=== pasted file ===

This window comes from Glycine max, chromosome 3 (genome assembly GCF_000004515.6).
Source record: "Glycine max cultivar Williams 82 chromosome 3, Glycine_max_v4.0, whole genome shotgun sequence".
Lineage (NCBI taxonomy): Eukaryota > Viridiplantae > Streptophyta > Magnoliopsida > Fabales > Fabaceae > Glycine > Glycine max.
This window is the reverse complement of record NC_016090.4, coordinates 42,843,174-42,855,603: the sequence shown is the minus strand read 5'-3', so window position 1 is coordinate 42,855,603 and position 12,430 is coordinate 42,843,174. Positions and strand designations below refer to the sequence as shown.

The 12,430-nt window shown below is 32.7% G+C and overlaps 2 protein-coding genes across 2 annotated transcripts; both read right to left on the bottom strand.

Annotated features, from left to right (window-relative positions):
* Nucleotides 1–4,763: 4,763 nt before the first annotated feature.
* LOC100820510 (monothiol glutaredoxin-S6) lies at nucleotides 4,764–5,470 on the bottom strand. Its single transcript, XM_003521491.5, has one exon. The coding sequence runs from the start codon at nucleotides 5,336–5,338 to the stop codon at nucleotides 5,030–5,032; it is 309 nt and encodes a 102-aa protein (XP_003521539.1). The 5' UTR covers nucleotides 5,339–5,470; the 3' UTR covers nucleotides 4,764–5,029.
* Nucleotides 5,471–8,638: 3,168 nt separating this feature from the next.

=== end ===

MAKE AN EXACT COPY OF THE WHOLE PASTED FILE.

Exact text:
This window comes from Glycine max, chromosome 3 (genome assembly GCF_000004515.6).
Source record: "Glycine max cultivar Williams 82 chromosome 3, Glycine_max_v4.0, whole genome shotgun sequence".
Lineage (NCBI taxonomy): Eukaryota > Viridiplantae > Streptophyta > Magnoliopsida > Fabales > Fabaceae > Glycine > Glycine max.
This window is the reverse complement of record NC_016090.4, coordinates 42,843,174-42,855,603: the sequence shown is the minus strand read 5'-3', so window position 1 is coordinate 42,855,603 and position 12,430 is coordinate 42,843,174. Positions and strand designations below refer to the sequence as shown.

The 12,430-nt window shown below is 32.7% G+C and overlaps 2 protein-coding genes across 2 annotated transcripts; both read right to left on the bottom strand.

Annotated features, from left to right (window-relative positions):
* Nucleotides 1–4,763: 4,763 nt before the first annotated feature.
* LOC100820510 (monothiol glutaredoxin-S6) lies at nucleotides 4,764–5,470 on the bottom strand. Its single transcript, XM_003521491.5, has one exon. The coding sequence runs from the start codon at nucleotides 5,336–5,338 to the stop codon at nucleotides 5,030–5,032; it is 309 nt and encodes a 102-aa protein (XP_003521539.1). The 5' UTR covers nucleotides 5,339–5,470; the 3' UTR covers nucleotides 4,764–5,029.
* Nucleotides 5,471–8,638: 3,168 nt separating this feature from the next.